This clearly is the risk-averse approach. Just be careful of running out of improvement energies and forgetting that just Visualizing Work is not enough…


Differentiated Service

A tweak on all of the approaches above can be to treat different work types differently. This is what we call Classes of Service in Kanban.

For example, Normal work above the WIP limit will be frozen. Fixed date work will hopefully be inside the WIP limit and be allowed to finish. New Fixed date work can be allowed to start, with the condition that a Normal work will be frozen in exchange for introducing it. If all work currently in the system is Fixed Date, we can decide whether to allow the new Fixed date to start (should be a comfort zone for most organizations šŸ˜‰ or to have a serious discussion with the business on the risks it introduces and how we want to address them.

We can also say we visualize all work, but limit specific types of work.


What do you think about those approaches?

Which of the above did you find useful in real life?

Do you have other strategies for starting up in the real world?


Why I think slack is highly important during an Agile/Kanban transition

Estimated Reading Time: 4 minutes

(Note, this post is about slack the concept not Slack the collaboration platform. Though Slack the platform is great as well. We use it at AgileSparks and love it, although it eats up some of our slack time…)

Actually, the title is wrong. I think slack is highly important during any change initiative where you expect continuous improvement of the process and practices. The importance of slack is not new. Not in manufacturing, and not in the Software Engineering world. One of my favorite books is Slack: Getting Past Burnout, Busywork, and the Myth of Total Efficiency by Tom Demarco. Actually anything by Tom is a gem worth reading if you’re serious about managing Product Development organizations… But today I had an epiphany. One of the biggest challenges we face as consultants trying to challenge organizations to be more effective/agile/lean, is that the people simply don’t have enough slack. They don’t have enough time to meet with us. They don’t have enough time to meet and retrospect. They don’t have enough time to experiment. Experimentation takes time – you need to think about what to try, if you take a risk, there is a chance you will fail and lose time. Its very frustrating as a consultant/coach. You have so much to give, you see so many opportunities for improvement, you know that if the team will just sit in a room for an hour they will come up with ideas that can help. You know that if that Developer from the team has some slack time on his hands, he will think of a way to make that build run faster. That test automation suite easier to update.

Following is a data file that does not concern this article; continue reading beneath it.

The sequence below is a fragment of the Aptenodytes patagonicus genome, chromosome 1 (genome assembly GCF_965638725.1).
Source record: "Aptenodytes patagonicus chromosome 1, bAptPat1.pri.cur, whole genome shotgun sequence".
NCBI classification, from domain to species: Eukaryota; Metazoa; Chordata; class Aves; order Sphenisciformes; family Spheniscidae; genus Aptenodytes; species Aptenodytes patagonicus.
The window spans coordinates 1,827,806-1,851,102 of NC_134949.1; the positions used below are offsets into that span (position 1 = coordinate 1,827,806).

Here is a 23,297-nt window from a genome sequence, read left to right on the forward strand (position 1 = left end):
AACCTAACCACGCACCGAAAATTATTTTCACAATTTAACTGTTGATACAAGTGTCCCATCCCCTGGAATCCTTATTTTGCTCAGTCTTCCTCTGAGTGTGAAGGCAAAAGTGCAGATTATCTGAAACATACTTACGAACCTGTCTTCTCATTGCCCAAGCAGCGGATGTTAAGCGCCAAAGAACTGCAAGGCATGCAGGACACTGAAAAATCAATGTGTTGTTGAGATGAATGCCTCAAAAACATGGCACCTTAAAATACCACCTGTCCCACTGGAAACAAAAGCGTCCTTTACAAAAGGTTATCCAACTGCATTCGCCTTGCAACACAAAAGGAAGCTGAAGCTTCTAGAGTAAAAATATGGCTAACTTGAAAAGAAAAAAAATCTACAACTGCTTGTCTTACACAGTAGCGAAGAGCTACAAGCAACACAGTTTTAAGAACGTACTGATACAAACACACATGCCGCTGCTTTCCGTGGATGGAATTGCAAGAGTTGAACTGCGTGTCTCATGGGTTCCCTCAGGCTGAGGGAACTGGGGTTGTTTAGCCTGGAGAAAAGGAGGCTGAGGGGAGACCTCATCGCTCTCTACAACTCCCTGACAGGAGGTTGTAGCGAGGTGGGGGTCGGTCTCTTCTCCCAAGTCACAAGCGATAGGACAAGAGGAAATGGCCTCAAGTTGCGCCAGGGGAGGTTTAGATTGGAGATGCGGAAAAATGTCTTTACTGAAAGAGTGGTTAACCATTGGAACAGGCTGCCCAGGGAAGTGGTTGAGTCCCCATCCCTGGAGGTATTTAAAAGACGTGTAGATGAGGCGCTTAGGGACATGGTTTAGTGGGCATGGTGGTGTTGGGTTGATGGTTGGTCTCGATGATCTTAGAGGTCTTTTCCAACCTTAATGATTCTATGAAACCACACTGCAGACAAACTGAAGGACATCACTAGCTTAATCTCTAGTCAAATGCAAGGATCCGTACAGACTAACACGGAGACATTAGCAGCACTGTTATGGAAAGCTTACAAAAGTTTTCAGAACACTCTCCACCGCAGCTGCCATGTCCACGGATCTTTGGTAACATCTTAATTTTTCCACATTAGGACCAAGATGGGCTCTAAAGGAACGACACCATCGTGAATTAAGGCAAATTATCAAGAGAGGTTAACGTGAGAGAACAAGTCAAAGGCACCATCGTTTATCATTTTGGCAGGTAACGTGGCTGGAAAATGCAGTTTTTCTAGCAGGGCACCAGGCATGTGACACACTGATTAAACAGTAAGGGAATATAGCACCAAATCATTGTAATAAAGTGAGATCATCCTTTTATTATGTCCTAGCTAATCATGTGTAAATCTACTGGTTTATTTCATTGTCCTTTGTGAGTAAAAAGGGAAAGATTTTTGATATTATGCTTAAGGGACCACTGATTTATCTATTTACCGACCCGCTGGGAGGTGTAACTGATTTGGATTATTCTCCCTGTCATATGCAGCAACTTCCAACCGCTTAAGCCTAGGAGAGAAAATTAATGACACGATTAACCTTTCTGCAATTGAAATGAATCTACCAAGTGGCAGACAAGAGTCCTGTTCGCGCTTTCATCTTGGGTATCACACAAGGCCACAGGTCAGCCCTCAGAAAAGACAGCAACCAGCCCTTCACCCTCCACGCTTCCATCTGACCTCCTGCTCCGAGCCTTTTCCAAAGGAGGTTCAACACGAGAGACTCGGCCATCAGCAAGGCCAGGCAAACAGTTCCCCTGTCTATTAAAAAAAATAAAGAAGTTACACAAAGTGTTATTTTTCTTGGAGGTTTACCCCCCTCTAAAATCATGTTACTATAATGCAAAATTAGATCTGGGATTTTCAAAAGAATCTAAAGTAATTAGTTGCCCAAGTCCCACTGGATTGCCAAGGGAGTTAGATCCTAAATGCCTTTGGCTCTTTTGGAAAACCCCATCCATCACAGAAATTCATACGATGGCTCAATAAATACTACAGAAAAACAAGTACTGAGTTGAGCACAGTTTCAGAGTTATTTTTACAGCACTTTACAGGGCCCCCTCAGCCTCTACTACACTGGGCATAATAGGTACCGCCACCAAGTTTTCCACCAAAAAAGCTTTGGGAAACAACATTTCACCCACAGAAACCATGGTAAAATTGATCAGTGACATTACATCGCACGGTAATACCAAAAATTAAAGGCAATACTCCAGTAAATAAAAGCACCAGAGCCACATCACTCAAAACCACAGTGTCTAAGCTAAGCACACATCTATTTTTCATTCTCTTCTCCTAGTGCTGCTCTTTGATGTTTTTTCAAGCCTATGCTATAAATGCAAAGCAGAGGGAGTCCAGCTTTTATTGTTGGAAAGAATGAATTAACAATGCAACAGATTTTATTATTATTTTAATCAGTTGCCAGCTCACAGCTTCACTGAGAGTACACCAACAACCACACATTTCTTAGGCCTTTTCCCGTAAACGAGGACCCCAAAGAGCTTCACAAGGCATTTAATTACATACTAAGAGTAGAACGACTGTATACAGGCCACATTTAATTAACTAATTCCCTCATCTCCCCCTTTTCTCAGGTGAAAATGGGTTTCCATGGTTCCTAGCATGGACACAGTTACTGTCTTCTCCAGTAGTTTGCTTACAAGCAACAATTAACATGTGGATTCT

My pledge to managers leading Agile/Kanban transitions
Please Please Please consider how to add slack to your system. Especially during a change initiative it will help you get the most out of it. People will be more engaged, you will get much more out of your efforts and budget. I pledge to try and convince my clients to do this…
Now that you’re convinced, lets discuss how to actually do it in practice. If you’re not convinced or think you have other ways to better drive this point, I’m all ears… and the post is open for comments…

To effectively use slack I think you need to do two main things:

  1. Account for slack in your resource planning.